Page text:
The Health and Safety Commission has dismissed as "science fiction" fears that genetic engineering will lead to the creation of "mermaids and dinosaurs", writes Kam Patel.
Launching a report by the commission's advisory committee on genetic modifications, chairman Frank Davies last week said the idea that scientists were "playing God" had proved groundless.
The committtee was confident that the combination of events needed to produce a harmful organism accidentally was "very improbable". With huge advances in ensuring technology is controllable, organisms could now be designed to be safe, he said.
But David Shapiro, executive secretary of the Nuffield Council on Bioethics, argued that experience is limited and a cautious approach was still needed. He said that the committee had a good track record and that its work to ensure the safe development of genetic modification was "praiseworthy".
The report said that scientists themselves were alarmed by the dangers during early years of the science and undertook the unusual step of restricting their own research. This included voluntary bans on work with certain organisms while the risks were assessed and controls put in place. These steps have been backed by Government.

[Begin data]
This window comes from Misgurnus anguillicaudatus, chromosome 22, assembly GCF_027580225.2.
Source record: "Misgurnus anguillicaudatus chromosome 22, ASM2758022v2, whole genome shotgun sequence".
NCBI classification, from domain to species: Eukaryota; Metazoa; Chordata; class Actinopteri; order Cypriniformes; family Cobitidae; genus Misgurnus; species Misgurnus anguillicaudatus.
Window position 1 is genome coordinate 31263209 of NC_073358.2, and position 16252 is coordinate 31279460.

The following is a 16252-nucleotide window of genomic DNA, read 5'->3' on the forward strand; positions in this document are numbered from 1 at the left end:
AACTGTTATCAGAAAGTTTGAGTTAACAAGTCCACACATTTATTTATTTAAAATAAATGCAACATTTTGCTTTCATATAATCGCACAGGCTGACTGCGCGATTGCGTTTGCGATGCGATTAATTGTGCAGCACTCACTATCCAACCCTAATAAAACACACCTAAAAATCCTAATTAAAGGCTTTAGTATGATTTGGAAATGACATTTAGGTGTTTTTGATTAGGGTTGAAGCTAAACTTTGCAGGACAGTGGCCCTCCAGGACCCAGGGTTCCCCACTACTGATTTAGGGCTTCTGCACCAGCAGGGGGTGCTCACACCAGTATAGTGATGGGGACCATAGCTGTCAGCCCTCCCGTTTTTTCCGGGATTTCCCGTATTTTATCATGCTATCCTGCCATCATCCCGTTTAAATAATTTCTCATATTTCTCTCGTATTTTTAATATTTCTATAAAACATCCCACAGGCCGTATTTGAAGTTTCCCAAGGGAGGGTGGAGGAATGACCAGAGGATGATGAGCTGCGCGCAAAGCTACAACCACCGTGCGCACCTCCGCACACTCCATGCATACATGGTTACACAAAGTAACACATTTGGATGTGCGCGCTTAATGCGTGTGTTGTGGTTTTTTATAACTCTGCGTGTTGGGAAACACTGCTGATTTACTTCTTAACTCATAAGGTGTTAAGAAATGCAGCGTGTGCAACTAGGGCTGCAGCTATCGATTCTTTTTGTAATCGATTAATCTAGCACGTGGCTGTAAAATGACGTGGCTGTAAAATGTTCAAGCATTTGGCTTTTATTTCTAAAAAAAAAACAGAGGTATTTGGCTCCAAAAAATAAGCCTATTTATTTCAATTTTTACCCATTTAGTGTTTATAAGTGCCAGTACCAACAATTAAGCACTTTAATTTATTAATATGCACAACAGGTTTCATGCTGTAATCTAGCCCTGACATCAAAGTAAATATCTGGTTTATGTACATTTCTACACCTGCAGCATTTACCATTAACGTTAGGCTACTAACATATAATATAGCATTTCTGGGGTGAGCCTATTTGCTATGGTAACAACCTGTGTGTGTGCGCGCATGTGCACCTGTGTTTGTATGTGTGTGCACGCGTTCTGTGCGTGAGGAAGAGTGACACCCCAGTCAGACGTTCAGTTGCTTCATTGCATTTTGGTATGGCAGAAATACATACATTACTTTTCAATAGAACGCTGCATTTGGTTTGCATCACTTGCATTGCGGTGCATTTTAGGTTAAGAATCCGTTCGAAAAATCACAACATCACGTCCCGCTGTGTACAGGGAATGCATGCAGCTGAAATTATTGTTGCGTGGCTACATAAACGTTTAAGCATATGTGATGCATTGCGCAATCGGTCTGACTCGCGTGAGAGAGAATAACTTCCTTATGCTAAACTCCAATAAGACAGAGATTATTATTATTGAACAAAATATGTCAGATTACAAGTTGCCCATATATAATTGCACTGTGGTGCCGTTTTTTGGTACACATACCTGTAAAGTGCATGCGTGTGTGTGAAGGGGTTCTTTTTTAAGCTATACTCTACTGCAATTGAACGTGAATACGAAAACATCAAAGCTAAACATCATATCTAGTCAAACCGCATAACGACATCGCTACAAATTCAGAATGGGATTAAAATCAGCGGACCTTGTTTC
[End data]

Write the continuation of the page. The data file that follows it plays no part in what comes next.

"Greater understanding has meant that while not all of the early fears have entirely gone away they are now seen as less likely to be realised in a disastrously uncontrolled way, especially as far as human health is concerned," it said.
Genetic modification: risks and safeguards, available from HSE Books, PO Box 1999, Sudbury, Suffolk CO10 6FS. Pounds 10.95 uses of DNA testing, page 6